Bike+T2: 0:33:46 (a 3+ transition; ack! need quick laces)
T2: I struggled a little since I wimped out and wore socks. Plus, I still have laces. Need to get the quick-ties. Grabbed my visor and race belt and took off, strapping them on as I ran.
Run (5K): It felt hard. I was still midst several members of my wave, and I was hungry for them. However, my legs hurt. I had gone hard on the bike and hard on the 10K the day before. I had my doubts. At least my stomach was purring like a kitten. I focused on maintaining a rhythm and seeing if I could match the pace with the person in front of me. Mile 1: 8:? I felt like I was going hard. I was focusing on focusing. Isn't that weird? I remember thinking I was going faster than I felt. After mile 1, I began to feel better. My breathing settled down. The girl I was matching was breathing harder. I decided to let her go. I still didn't know if she was on her first or second loop. I wasn't going to kill myself yet. Mile 2: ? I know I looked but I can't for the life of me remember. Guess I got total amnesia on the run. I heard people yelling my name. I had a delayed response. And it was more like a, "huh?" than a "Thanks!" Why do I blank on the run? I started pushing the pace because several girls in my age group had passed me. First 1. Than 2. 3. All of a sudden, it was 5, and I was like a hornet. I wanted to go faster too, dammit! I pushed the pace until I was huffing. Still in a rhythm though so I felt okay. I could hold it. My legs felt like rubber. They weren't responding to my brain. I finally caught the girl next to me. As we passed mile 3 (completely forgot to look at my watch at this point), she said, "Do you sprint?" My reply--a pathetic, "Sometimes." She said, "Let's go for it!" She totally boosted me forward, urging me. Then, we hit the chute, and she was off. But she had helped me pass some of the people who had passed me. Some, of whom, passed me again at the last second! A very competitive group of gals! Rule #6: Sometimes, when the run is hurting, it helps to focus on the pace of others around you. And sometimes, you can use the pace of someone slightly faster to push yourself.
Run: 0:24:18 (a PR for sprint tri 5K; sub-8 min/miles!)
I crossed the finish and promptly forgot to stop my watch. Of course, I was just trying not to puke. It takes about 10 seconds. As long as I'm walking, the feeling passes quickly, and I'm fine again. I love how quickly I settle down after a hard effort! When I remembered to stop it, it read 1:07:58. So I'm thinkin' I did the whole thing in ~1:07? Which means my run was about ~24:?? 8 min/miles in a tri 5K? Which is totally awesome!!! I made sure to thank the girl who had egged me on at the end. She was super sweet. I love how she told me I did a great job, when I was struggling to keep up with her! I also congratulated everyone else who had finished in my pack since they had all pushed me. They were all so nice! Everyone telling me what a great job I did and thanking me for pushing them! In my opinion, it had been the opposite. Great sportmanship, folks. We ladies do it right. Cardinal Rule #7: Thank and congratulate your toughest competitors at the finish. Sometimes, your number 1 rival can be your number 1 training partner.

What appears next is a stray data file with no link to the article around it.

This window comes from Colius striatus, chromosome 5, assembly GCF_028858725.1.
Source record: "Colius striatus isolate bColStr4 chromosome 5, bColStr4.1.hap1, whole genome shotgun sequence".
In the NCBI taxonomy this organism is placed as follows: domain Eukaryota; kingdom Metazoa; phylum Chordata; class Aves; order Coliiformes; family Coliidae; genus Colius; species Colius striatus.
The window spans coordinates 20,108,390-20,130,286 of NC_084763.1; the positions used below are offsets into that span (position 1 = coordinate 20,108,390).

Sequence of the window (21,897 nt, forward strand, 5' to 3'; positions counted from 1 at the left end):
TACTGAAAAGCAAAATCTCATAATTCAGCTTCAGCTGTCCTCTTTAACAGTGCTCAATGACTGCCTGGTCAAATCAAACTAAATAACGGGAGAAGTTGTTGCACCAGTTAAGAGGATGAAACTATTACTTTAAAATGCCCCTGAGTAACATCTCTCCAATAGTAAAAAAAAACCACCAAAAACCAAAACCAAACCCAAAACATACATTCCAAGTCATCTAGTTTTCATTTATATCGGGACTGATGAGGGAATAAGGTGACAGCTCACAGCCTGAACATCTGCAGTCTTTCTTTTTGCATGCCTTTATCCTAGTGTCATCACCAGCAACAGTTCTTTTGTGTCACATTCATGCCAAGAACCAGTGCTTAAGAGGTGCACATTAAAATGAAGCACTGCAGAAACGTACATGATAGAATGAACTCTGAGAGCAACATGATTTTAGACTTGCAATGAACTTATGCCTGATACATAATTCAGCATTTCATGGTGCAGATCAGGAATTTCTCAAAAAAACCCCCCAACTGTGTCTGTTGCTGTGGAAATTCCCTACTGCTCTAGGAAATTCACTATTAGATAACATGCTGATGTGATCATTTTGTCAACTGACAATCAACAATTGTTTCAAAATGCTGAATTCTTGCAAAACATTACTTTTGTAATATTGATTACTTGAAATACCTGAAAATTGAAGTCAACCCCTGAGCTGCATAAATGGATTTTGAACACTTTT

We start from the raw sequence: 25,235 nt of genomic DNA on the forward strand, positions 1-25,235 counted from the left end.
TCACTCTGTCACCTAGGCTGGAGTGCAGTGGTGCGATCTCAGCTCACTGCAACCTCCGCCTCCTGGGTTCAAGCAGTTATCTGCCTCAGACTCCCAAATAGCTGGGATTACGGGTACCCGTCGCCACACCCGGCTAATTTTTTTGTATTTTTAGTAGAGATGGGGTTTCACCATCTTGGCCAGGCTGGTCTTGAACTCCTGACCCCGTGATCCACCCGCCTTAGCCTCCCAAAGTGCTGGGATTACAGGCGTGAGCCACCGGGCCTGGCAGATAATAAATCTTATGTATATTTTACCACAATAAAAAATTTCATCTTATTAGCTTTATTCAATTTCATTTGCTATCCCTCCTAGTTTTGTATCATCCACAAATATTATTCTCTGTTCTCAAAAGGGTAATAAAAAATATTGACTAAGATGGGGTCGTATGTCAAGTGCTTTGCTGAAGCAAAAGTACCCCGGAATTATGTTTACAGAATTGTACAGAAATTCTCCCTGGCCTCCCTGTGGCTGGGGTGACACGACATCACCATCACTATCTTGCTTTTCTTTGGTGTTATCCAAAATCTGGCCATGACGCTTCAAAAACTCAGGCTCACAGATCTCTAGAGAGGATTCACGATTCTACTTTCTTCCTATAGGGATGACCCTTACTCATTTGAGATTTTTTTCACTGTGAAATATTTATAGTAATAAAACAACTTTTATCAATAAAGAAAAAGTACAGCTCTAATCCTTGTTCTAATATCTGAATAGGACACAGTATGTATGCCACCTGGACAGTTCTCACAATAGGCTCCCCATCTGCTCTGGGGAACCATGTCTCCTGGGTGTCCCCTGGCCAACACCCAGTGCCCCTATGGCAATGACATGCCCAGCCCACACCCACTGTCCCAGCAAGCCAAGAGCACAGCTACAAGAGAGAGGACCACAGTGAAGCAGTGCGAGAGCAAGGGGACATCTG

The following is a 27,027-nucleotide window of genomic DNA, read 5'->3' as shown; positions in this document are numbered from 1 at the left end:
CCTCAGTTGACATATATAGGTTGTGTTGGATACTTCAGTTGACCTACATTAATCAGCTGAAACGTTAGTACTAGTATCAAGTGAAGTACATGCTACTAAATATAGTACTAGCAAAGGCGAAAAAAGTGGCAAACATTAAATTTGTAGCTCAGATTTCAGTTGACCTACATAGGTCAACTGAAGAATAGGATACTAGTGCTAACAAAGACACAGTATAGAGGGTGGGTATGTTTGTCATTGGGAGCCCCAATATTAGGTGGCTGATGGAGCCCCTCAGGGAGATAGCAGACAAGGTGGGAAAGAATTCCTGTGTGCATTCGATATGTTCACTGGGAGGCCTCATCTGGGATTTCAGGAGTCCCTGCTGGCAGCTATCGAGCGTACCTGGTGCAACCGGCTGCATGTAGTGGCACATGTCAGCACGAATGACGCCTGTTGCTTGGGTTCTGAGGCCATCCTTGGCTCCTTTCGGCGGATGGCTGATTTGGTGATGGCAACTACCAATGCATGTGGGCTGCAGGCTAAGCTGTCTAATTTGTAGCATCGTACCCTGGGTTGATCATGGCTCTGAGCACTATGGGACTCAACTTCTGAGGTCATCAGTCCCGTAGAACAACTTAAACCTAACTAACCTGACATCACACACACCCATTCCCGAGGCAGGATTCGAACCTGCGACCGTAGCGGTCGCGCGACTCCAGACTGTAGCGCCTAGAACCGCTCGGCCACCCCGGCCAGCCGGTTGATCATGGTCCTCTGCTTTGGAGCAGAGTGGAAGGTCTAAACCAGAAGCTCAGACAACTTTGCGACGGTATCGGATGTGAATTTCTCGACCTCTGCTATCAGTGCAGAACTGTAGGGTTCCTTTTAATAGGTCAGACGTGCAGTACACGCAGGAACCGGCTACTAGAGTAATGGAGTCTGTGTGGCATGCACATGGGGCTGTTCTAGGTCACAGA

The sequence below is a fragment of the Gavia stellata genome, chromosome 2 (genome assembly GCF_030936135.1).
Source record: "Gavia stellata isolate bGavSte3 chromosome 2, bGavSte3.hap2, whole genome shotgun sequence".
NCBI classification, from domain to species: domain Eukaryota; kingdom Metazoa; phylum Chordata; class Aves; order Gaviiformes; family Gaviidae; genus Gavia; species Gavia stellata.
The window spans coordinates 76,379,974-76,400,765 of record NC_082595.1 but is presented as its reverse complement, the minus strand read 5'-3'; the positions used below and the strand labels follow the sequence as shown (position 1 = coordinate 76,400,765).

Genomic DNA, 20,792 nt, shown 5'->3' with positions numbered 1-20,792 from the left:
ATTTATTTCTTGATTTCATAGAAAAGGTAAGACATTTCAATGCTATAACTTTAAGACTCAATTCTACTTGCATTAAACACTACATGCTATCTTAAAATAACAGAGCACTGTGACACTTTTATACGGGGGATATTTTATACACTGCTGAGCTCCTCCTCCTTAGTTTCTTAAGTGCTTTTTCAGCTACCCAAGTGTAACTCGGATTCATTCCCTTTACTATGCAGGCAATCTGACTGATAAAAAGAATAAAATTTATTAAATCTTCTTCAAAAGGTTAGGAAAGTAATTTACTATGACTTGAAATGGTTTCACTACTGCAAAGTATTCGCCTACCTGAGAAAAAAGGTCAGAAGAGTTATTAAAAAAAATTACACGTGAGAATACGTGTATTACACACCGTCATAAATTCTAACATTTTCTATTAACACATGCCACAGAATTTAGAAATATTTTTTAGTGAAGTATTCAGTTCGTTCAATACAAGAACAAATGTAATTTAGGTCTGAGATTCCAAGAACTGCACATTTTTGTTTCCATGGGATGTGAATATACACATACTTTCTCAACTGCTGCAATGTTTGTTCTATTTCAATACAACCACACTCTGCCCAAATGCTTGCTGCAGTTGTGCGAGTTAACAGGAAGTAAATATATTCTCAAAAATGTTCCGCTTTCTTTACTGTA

Place (Overall): 477
Place: 24/86 (AG)
All in all, a great race. Super fun sprint. I loved doing a tri in a neighborhood where I know the swim, bike and run like the back of my hand. I just wish it was longer! The loops allow you to see lots of people, faster and slower, lots of time (good for spectators too). It's also very beginner-friendly, which can be rare in SD. I enjoyed seeing the people duking it out on their mountain bikes in bathing suits and running shoes. Great job, everyone!
A group of us returned to the run turn-around to cheer everyone us behind us. It was truly enjoyable to be a cheerleader after I had finished (Rule #8: Cheer others on when you're done.) We all had a huge breakfast afterwards, new friends in tow. Yes, omelettes again, my favorite post-race meal (pre-race dinner the night before is sushi). I already had my bikini on and my boogie board in the truck for another afternoon of body surfing (Pacific Beach, this time). As I was out there, waiting for the next big wave (arm and all still body-marked), a sole dolphin came within ~15 meters, cruising about for fish. A perfect ending to a perfect day. I'm sore (legs from tri, chest, shoulders and abs from boogie boarding), sunburnt and exhausted but I've had a crap-ton of fun this weekend.